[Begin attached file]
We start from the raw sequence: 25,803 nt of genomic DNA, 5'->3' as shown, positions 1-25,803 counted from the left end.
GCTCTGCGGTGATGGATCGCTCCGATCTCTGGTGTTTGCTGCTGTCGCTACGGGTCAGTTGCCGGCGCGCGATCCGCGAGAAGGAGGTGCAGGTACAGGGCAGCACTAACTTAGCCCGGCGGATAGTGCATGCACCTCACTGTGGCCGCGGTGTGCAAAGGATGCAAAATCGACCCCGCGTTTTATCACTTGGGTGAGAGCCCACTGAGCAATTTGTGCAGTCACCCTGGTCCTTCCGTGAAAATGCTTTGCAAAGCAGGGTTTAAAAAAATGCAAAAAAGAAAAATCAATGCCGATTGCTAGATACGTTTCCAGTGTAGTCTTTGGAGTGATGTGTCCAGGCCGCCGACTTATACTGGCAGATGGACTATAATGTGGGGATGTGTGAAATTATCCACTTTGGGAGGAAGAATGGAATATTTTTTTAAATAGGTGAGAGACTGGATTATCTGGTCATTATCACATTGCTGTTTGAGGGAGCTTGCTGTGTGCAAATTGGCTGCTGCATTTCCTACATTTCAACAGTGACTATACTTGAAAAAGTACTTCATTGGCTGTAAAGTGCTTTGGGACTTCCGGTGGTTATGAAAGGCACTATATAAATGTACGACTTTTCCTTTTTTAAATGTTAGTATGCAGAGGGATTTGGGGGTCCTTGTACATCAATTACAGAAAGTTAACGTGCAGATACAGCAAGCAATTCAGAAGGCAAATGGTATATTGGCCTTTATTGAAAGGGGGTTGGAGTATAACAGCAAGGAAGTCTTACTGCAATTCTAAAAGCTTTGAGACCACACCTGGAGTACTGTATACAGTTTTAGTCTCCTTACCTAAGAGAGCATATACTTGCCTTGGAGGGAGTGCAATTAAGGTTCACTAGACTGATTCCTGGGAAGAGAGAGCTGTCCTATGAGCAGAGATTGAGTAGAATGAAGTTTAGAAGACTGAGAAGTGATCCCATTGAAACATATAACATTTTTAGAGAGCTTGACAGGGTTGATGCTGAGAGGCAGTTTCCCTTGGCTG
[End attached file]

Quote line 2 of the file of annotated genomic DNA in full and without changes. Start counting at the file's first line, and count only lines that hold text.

GCTCTGCGGTGATGGATCGCTCCGATCTCTGGTGTTTGCTGCTGTCGCTACGGGTCAGTTGCCGGCGCGCGATCCGCGAGAAGGAGGTGCAGGTACAGGGCAGCACTAACTTAGCCCGGCGGATAGTGCATGCACCTCACTGTGGCCGCGGTGTGCAAAGGATGCAAAATCGACCCCGCGTTTTATCACTTGGGTGAGAGCCCACTGAGCAATTTGTGCAGTCACCCTGGTCCTTCCGTGAAAATGCTTTGCAAAGCAGGGTTTAAAAAAATGCAAAAAAGAAAAATCAATGCCGATTGCTAGATACGTTTCCAGTGTAGTCTTTGGAGTGATGTGTCCAGGCCGCCGACTTATACTGGCAGATGGACTATAATGTGGGGATGTGTGAAATTATCCACTTTGGGAGGAAGAATGGAATATTTTTTTAAATAGGTGAGAGACTGGATTATCTGGTCATTATCACATTGCTGTTTGAGGGAGCTTGCTGTGTGCAAATTGGCTGCTGCATTTCCTACATTTCAACAGTGACTATACTTGAAAAAGTACTTCATTGGCTGTAAAGTGCTTTGGGACTTCCGGTGGTTATGAAAGGCACTATATAAATGTACGACTTTTCCTTTTTTAAATGTTAGTATGCAGAGGGATTTGGGGGTCCTTGTACATCAATTACAGAAAGTTAACGTGCAGATACAGCAAGCAATTCAGAAGGCAAATGGTATATTGGCCTTTATTGAAAGGGGGTTGGAGTATAACAGCAAGGAAGTCTTACTGCAATTCTAAAAGCTTTGAGACCACACCTGGAGTACTGTATACAGTTTTAGTCTCCTTACCTAAGAGAGCATATACTTGCCTTGGAGGGAGTGCAATTAAGGTTCACTAGACTGATTCCTGGGAAGAGAGAGCTGTCCTATGAGCAGAGATTGAGTAGAATGAAGTTTAGAAGACTGAGAAGTGATCCCATTGAAACATATAACATTTTTAGAGAGCTTGACAGGGTTGATGCTGAGAGGCAGTTTCCCTTGGCTG